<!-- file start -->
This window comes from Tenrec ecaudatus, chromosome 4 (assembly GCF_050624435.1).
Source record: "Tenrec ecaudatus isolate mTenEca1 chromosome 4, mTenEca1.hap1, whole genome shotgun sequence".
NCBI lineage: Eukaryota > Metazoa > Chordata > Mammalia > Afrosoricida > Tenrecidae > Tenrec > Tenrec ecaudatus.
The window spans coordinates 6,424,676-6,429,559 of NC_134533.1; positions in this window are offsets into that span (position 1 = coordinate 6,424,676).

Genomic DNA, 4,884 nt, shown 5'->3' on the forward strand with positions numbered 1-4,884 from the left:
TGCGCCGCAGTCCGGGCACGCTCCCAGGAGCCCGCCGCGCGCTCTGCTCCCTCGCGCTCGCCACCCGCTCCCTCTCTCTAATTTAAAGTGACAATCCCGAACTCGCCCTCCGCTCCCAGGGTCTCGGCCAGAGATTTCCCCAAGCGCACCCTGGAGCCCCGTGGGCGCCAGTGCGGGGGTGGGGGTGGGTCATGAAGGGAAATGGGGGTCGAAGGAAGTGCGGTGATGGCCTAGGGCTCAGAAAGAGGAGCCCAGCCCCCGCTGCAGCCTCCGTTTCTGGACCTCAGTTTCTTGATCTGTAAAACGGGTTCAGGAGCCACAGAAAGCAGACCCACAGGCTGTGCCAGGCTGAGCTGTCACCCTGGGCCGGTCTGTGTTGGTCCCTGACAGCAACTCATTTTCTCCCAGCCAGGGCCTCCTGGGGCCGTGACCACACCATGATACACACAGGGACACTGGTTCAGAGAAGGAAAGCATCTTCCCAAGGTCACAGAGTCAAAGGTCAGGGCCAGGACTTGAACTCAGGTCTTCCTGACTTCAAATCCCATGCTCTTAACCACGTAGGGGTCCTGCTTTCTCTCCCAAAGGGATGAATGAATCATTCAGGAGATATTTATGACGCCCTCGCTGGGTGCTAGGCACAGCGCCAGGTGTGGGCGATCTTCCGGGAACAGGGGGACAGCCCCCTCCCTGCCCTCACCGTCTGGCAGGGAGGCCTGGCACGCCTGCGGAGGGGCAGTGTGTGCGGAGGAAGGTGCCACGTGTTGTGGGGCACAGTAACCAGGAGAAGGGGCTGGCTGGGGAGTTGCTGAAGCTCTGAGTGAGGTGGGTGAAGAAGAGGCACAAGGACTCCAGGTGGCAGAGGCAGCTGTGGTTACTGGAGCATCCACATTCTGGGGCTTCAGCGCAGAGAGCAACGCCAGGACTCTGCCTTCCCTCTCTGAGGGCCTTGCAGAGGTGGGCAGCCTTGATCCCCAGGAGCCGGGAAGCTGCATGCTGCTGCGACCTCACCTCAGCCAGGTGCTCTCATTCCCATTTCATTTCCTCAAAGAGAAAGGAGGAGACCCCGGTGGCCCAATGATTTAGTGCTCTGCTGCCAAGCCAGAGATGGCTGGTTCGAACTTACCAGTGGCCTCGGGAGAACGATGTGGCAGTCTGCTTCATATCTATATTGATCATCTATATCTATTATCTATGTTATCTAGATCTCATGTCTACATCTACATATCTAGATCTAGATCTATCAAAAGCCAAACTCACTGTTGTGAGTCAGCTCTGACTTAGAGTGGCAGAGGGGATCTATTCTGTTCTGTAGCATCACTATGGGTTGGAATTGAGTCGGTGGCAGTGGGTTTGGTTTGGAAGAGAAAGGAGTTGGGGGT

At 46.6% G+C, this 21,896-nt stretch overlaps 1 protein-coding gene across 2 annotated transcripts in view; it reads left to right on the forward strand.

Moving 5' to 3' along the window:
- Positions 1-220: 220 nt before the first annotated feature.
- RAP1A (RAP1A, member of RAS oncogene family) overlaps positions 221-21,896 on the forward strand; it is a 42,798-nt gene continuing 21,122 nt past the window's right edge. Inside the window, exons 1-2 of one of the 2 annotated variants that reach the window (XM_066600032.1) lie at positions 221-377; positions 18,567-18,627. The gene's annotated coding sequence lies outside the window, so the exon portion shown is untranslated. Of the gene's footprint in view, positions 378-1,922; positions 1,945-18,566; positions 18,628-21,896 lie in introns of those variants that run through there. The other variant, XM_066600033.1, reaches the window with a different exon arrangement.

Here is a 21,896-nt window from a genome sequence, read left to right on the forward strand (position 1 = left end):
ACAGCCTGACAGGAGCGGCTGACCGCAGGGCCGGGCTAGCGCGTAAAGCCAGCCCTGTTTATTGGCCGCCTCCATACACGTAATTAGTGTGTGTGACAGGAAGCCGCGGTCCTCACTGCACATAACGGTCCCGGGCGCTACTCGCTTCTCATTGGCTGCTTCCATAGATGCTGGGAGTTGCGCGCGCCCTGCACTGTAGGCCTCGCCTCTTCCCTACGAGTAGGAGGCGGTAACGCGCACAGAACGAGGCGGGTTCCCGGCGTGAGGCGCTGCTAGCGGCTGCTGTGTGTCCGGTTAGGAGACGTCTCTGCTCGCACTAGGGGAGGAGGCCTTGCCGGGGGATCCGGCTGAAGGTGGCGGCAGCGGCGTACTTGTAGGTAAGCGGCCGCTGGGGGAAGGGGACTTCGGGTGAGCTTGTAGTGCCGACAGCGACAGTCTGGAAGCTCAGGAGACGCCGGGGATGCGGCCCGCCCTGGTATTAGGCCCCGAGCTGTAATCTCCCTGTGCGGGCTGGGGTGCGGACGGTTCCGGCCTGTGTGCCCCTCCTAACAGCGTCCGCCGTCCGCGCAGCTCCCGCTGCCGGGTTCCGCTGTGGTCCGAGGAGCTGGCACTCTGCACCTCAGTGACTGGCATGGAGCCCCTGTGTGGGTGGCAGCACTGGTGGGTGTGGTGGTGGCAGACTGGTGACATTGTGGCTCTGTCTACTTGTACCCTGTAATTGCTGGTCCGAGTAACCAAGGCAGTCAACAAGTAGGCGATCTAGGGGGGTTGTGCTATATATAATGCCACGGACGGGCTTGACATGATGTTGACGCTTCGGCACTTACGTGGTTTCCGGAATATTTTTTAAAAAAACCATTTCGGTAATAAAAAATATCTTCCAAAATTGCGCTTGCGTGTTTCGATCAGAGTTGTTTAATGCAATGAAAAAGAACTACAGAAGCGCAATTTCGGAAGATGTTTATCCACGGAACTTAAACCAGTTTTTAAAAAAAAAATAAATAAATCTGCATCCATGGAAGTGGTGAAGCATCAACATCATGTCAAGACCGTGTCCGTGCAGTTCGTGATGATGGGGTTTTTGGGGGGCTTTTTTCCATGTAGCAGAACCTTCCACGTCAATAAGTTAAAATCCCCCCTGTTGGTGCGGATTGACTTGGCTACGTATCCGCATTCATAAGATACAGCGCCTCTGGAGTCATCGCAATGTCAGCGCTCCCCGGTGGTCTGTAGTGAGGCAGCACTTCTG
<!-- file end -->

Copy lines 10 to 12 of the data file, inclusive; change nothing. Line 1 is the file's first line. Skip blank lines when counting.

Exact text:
- RAP1A (RAP1A, member of RAS oncogene family) overlaps positions 221-21,896 on the forward strand; it is a 42,798-nt gene continuing 21,122 nt past the window's right edge. Inside the window, exons 1-2 of one of the 2 annotated variants that reach the window (XM_066600032.1) lie at positions 221-377; positions 18,567-18,627. The gene's annotated coding sequence lies outside the window, so the exon portion shown is untranslated. Of the gene's footprint in view, positions 378-1,922; positions 1,945-18,566; positions 18,628-21,896 lie in introns of those variants that run through there. The other variant, XM_066600033.1, reaches the window with a different exon arrangement.

Here is a 21,896-nt window from a genome sequence, read left to right on the forward strand (position 1 = left end):
ACAGCCTGACAGGAGCGGCTGACCGCAGGGCCGGGCTAGCGCGTAAAGCCAGCCCTGTTTATTGGCCGCCTCCATACACGTAATTAGTGTGTGTGACAGGAAGCCGCGGTCCTCACTGCACATAACGGTCCCGGGCGCTACTCGCTTCTCATTGGCTGCTTCCATAGATGCTGGGAGTTGCGCGCGCCCTGCACTGTAGGCCTCGCCTCTTCCCTACGAGTAGGAGGCGGTAACGCGCACAGAACGAGGCGGGTTCCCGGCGTGAGGCGCTGCTAGCGGCTGCTGTGTGTCCGGTTAGGAGACGTCTCTGCTCGCACTAGGGGAGGAGGCCTTGCCGGGGGATCCGGCTGAAGGTGGCGGCAGCGGCGTACTTGTAGGTAAGCGGCCGCTGGGGGAAGGGGACTTCGGGTGAGCTTGTAGTGCCGACAGCGACAGTCTGGAAGCTCAGGAGACGCCGGGGATGCGGCCCGCCCTGGTATTAGGCCCCGAGCTGTAATCTCCCTGTGCGGGCTGGGGTGCGGACGGTTCCGGCCTGTGTGCCCCTCCTAACAGCGTCCGCCGTCCGCGCAGCTCCCGCTGCCGGGTTCCGCTGTGGTCCGAGGAGCTGGCACTCTGCACCTCAGTGACTGGCATGGAGCCCCTGTGTGGGTGGCAGCACTGGTGGGTGTGGTGGTGGCAGACTGGTGACATTGTGGCTCTGTCTACTTGTACCCTGTAATTGCTGGTCCGAGTAACCAAGGCAGTCAACAAGTAGGCGATCTAGGGGGGTTGTGCTATATATAATGCCACGGACGGGCTTGACATGATGTTGACGCTTCGGCACTTACGTGGTTTCCGGAATATTTTTTAAAAAAACCATTTCGGTAATAAAAAATATCTTCCAAAATTGCGCTTGCGTGTTTCGATCAGAGTTGTTTAATGCAATGAAAAAGAACTACAGAAGCGCAATTTCGGAAGATGTTTATCCACGGAACTTAAACCAGTTTTTAAAAAAAAAATAAATAAATCTGCATCCATGGAAGTGGTGAAGCATCAACATCATGTCAAGACCGTGTCCGTGCAGTTCGTGATGATGGGGTTTTTGGGGGGCTTTTTTCCATGTAGCAGAACCTTCCACGTCAATAAGTTAAAATCCCCCCTGTTGGTGCGGATTGACTTGGCTACGTATCCGCATTCATAAGATACAGCGCCTCTGGAGTCATCGCAATGTCAGCGCTCCCCGGTGGTCTGTAGTGAGGCAGCACTTCTG